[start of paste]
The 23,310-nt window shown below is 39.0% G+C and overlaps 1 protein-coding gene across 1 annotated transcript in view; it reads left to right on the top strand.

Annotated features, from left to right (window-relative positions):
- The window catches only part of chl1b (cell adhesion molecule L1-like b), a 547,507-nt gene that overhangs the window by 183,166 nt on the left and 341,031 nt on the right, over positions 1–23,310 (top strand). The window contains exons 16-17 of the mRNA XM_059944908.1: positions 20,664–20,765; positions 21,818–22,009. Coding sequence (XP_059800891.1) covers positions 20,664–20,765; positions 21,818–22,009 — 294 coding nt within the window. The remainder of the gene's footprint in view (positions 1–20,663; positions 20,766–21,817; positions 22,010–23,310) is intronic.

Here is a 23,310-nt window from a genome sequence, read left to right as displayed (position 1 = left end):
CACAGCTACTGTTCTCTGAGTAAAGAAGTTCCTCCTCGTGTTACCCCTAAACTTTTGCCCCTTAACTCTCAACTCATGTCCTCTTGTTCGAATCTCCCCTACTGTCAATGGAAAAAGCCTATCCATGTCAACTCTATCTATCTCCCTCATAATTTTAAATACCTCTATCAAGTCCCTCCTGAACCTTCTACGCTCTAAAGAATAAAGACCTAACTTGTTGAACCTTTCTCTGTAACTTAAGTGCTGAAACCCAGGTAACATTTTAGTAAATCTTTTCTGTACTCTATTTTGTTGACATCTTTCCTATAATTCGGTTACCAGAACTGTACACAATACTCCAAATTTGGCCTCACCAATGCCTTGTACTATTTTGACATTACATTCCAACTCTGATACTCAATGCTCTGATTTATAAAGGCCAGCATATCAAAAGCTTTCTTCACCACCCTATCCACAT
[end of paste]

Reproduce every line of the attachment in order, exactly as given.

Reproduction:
The 23,310-nt window shown below is 39.0% G+C and overlaps 1 protein-coding gene across 1 annotated transcript in view; it reads left to right on the top strand.

Annotated features, from left to right (window-relative positions):
- The window catches only part of chl1b (cell adhesion molecule L1-like b), a 547,507-nt gene that overhangs the window by 183,166 nt on the left and 341,031 nt on the right, over positions 1–23,310 (top strand). The window contains exons 16-17 of the mRNA XM_059944908.1: positions 20,664–20,765; positions 21,818–22,009. Coding sequence (XP_059800891.1) covers positions 20,664–20,765; positions 21,818–22,009 — 294 coding nt within the window. The remainder of the gene's footprint in view (positions 1–20,663; positions 20,766–21,817; positions 22,010–23,310) is intronic.

Here is a 23,310-nt window from a genome sequence, read left to right as displayed (position 1 = left end):
CACAGCTACTGTTCTCTGAGTAAAGAAGTTCCTCCTCGTGTTACCCCTAAACTTTTGCCCCTTAACTCTCAACTCATGTCCTCTTGTTCGAATCTCCCCTACTGTCAATGGAAAAAGCCTATCCATGTCAACTCTATCTATCTCCCTCATAATTTTAAATACCTCTATCAAGTCCCTCCTGAACCTTCTACGCTCTAAAGAATAAAGACCTAACTTGTTGAACCTTTCTCTGTAACTTAAGTGCTGAAACCCAGGTAACATTTTAGTAAATCTTTTCTGTACTCTATTTTGTTGACATCTTTCCTATAATTCGGTTACCAGAACTGTACACAATACTCCAAATTTGGCCTCACCAATGCCTTGTACTATTTTGACATTACATTCCAACTCTGATACTCAATGCTCTGATTTATAAAGGCCAGCATATCAAAAGCTTTCTTCACCACCCTATCCACAT